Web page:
This is a topic I have not yet mentioned on this blog.
First, here is a definition of pidgins and Creoles, as offered in this review of Bastard Languages by Derek Bickerton, who sounds like an interesting man who has written what promises to be a fascinating book.
“Pidgins are contact languages invented by people who don’t share a language to use. Pidgin speakers, Bickerton explains, will “use words from your language if they know them; if not, they’ll use words from their own, and hope you know them, and failing that, words from any other language that might happen to be around.” Some pidgins, like Chinese Pidgin English (once spoken along China’s coast) or the Chinook jargon of the American Northwest, originated in voluntary trade contexts. Others arose from the slave trade and plantation economies.
Compared with pidgins, Creoles have bigger vocabularies and more grammar; the conventional view is that they are pidgins that became someone’s native language (though some linguists disagree). Many Creoles — like Saramaccan, an English/Portuguese Creole spoken in Suriname, and Seselwa, a French Creole spoken in the Seychelles — have more features in common (like their verbs) than you’d expect from languages that have never been in contact. Is this because they were created when English, French or Portuguese words were laid onto the same bed of grammar as African languages? Or because later generations learned both the pidgin and their parents’ languages, mingling the two? Or because a pidgin was created once, perhaps in a West African slave trade outpost or by sailors, and then transmitted elsewhere?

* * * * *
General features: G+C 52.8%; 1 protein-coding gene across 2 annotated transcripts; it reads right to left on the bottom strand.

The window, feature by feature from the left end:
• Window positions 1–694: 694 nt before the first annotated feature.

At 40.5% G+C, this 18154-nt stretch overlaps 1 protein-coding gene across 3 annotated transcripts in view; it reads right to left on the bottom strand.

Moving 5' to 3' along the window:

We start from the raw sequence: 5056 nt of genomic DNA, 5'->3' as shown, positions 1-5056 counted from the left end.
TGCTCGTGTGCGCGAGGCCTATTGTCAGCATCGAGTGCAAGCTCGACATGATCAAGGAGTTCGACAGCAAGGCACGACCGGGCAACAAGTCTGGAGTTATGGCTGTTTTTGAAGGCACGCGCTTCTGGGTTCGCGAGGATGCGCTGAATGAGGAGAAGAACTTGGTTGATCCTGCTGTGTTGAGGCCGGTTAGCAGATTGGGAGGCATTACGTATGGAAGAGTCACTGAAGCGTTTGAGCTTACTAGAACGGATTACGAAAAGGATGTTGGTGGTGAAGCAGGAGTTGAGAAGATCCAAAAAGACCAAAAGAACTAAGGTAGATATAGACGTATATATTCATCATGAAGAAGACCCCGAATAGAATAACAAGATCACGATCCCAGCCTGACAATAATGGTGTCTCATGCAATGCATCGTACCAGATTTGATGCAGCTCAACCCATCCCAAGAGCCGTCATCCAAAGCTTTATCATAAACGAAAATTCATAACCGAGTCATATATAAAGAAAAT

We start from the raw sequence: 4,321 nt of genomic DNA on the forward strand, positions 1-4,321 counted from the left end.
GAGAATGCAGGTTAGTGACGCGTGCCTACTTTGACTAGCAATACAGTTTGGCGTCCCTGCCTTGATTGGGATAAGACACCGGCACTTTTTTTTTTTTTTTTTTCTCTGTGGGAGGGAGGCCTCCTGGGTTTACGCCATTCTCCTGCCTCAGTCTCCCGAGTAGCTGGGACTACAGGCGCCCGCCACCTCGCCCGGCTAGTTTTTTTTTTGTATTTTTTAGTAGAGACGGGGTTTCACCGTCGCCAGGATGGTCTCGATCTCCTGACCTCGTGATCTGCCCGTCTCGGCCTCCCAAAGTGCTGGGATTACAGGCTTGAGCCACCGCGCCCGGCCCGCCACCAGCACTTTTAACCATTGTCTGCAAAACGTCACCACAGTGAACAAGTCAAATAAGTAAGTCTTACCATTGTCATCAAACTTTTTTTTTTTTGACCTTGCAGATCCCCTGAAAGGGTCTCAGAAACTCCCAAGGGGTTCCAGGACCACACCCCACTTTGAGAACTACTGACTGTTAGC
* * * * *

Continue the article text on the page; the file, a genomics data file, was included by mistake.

Bickerton swats down all these theories and explains how he arrived at his own solution, the language bioprogram hypothesis, which he elaborated in the book “Roots of Language” (1981). According to this idea, a pidgin becomes a Creole when children learn it, filling in the grammatical gaps with patterns and words that come not from any specific language but from some universal language template they all carry in their heads. This was an extension of Noam Chomsky’s influential claim for an innate universal grammar possessed uniquely by humans.”
Next, here is an interesting article on Sranan Tongo, one of the languages in Suriname.
Finally, this website offers information and many useful resources for teaching and researching about Creoles and pidgins. I couldn’t find anything on this website about translation, however, and it seems that if a language is translated to, that gives it more legitimacy in some ways. Perhaps that is an area for future research.
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